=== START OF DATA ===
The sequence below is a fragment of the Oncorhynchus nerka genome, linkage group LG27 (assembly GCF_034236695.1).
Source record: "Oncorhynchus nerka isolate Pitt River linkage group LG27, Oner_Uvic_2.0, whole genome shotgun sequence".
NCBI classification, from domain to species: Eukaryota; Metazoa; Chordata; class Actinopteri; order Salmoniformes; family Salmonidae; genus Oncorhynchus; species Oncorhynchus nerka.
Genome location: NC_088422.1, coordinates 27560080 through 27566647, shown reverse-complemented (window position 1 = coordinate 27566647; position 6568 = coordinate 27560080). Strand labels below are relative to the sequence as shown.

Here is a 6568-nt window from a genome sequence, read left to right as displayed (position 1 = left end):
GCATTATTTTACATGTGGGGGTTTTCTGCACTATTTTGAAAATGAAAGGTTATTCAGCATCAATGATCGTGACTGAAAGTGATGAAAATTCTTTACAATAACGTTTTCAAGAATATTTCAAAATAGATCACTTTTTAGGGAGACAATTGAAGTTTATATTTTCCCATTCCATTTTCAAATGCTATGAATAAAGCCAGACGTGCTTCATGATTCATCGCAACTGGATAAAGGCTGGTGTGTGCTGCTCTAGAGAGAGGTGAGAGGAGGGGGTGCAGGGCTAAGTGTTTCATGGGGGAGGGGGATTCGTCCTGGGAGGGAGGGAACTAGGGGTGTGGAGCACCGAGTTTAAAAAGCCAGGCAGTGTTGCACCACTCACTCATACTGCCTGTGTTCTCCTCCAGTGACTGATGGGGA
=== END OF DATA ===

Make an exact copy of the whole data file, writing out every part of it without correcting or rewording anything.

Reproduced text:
The sequence below is a fragment of the Oncorhynchus nerka genome, linkage group LG27 (assembly GCF_034236695.1).
Source record: "Oncorhynchus nerka isolate Pitt River linkage group LG27, Oner_Uvic_2.0, whole genome shotgun sequence".
NCBI classification, from domain to species: Eukaryota; Metazoa; Chordata; class Actinopteri; order Salmoniformes; family Salmonidae; genus Oncorhynchus; species Oncorhynchus nerka.
Genome location: NC_088422.1, coordinates 27560080 through 27566647, shown reverse-complemented (window position 1 = coordinate 27566647; position 6568 = coordinate 27560080). Strand labels below are relative to the sequence as shown.

Here is a 6568-nt window from a genome sequence, read left to right as displayed (position 1 = left end):
GCATTATTTTACATGTGGGGGTTTTCTGCACTATTTTGAAAATGAAAGGTTATTCAGCATCAATGATCGTGACTGAAAGTGATGAAAATTCTTTACAATAACGTTTTCAAGAATATTTCAAAATAGATCACTTTTTAGGGAGACAATTGAAGTTTATATTTTCCCATTCCATTTTCAAATGCTATGAATAAAGCCAGACGTGCTTCATGATTCATCGCAACTGGATAAAGGCTGGTGTGTGCTGCTCTAGAGAGAGGTGAGAGGAGGGGGTGCAGGGCTAAGTGTTTCATGGGGGAGGGGGATTCGTCCTGGGAGGGAGGGAACTAGGGGTGTGGAGCACCGAGTTTAAAAAGCCAGGCAGTGTTGCACCACTCACTCATACTGCCTGTGTTCTCCTCCAGTGACTGATGGGGA